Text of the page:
If you are looking forward to paying off your sleep debt this weekend, you are far from alone. Busy schedules often mean we fail to get 7 to 9 hours of sleep per night as recommended by guidelines.

"In modern society, most people get insufficient sleep during the standard work week and then they attempt to catch up or get more sleep on the weekend," Christopher Depner told Consumer Reports, calling it a continual cycle.

While this method of catch-up seems like the perfect solution, researchers have been trying to find out whether this may carry any risks over time. Depner is one of the authors of one such study, recently published in the journal Current Biology.

A small group of participants were divided into three groups following different sleep schedules — the first group slept 5 hours every night, the second group slept 9 hours every night, and the third group slept 5 hours every weekday night and played catch-up on the weekend by waking up late.

The findings revealed that the second and third groups experienced a slight weight gain over the course of the study. "Recovery sleep did not prevent weight gain associated with insufficient sleep," Depner stated. Both were also found to have reduced insulin sensitivity, which can raise the risk of diabetes over time.

Consistency is always encouraged when it comes to sleep schedules. Daytime napping, for example, may not be a good idea unless a person has developed a consistent habit with them.

Waking up dramatically late only on the weekends can repeatedly disrupt your circadian rhythm. The later the time, the more you shift your internal body clock away from the external clock. This will lead to problems falling asleep on Sunday night, continuing the cycle of social jet lag for yet another week.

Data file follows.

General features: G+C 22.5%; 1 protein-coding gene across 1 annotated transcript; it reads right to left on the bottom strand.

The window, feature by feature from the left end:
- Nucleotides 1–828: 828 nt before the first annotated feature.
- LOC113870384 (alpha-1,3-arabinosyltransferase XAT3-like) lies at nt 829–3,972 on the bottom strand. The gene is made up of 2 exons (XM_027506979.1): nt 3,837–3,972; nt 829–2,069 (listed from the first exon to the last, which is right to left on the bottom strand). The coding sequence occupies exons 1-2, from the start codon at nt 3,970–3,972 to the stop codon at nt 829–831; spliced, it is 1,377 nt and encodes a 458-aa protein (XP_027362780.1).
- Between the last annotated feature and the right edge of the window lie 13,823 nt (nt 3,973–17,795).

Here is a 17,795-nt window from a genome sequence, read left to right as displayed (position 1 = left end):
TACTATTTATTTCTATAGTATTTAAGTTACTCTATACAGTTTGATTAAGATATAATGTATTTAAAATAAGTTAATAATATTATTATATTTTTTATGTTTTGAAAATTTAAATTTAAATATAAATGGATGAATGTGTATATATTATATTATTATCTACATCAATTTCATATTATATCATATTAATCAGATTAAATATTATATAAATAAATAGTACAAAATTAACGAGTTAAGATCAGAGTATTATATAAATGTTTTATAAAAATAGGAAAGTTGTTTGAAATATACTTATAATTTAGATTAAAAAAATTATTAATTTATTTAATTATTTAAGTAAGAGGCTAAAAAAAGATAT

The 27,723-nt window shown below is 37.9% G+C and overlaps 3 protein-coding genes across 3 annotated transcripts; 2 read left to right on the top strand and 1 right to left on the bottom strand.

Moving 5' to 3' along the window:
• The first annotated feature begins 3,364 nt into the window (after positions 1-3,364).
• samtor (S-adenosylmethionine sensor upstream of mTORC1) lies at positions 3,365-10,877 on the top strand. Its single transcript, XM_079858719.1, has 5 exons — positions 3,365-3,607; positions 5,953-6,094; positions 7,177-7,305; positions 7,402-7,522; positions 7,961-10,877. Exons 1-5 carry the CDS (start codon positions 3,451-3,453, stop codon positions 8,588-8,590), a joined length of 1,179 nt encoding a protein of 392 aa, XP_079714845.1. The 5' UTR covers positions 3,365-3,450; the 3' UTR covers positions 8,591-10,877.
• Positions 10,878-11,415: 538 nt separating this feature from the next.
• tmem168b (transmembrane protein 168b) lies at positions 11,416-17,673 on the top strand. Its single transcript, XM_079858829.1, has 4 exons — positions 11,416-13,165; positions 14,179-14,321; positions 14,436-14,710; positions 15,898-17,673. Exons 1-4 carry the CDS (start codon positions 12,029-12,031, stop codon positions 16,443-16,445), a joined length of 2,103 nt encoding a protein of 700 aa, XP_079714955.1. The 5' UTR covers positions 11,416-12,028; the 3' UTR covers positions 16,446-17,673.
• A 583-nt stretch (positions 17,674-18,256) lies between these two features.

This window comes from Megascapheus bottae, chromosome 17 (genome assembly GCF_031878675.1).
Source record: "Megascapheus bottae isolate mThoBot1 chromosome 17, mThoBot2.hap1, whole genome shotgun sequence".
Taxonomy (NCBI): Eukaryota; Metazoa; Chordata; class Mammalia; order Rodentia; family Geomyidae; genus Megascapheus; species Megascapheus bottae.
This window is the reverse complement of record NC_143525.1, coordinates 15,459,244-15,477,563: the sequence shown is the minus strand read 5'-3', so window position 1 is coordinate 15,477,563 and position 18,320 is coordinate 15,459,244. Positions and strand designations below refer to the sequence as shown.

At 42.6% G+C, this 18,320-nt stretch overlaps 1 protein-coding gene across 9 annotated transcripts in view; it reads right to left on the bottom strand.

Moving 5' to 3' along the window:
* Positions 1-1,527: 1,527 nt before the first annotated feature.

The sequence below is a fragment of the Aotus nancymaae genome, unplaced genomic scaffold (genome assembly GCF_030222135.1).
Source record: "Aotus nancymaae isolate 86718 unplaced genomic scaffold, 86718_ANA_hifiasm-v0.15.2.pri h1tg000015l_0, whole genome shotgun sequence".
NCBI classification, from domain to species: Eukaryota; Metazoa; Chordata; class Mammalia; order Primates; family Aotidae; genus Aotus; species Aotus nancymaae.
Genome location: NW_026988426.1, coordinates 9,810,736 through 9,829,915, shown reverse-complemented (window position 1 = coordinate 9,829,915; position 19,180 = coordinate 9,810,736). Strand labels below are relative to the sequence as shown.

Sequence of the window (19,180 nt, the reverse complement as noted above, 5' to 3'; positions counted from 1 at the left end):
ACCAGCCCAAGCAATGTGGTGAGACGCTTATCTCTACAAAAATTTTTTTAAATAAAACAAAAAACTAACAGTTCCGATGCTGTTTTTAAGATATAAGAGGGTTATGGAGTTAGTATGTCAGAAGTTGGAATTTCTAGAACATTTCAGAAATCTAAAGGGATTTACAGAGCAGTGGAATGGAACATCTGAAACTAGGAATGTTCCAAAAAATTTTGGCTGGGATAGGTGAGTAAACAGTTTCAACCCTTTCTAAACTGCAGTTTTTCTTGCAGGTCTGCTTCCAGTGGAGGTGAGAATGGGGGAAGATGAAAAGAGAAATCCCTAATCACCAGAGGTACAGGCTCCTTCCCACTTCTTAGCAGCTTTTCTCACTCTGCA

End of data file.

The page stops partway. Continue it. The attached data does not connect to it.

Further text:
"I think people feel that they can be machines during the week and then become human on the weekends," Azizi Seixas, a sleep expert and assistant professor at the New York University School of Medicine, told NBC News. "Sleep isn’t a math game, you can’t balance it out. Your body needs a schedule for a reason."

So what is the solution when we are unable to get enough rest before the weekend? According to previous studies, if you lose five hours of sleep over the course of a working week, one and a half hours of extra sleep on the weekend should be enough to pay off your debt. 

In other words, it is alright to hit that snooze button on Saturday and Sunday. Just avoid going overboard by only waking up at noon. As soon as you are up, make sure to expose yourself to enough sunlight as this plays an important role in waking your brain up.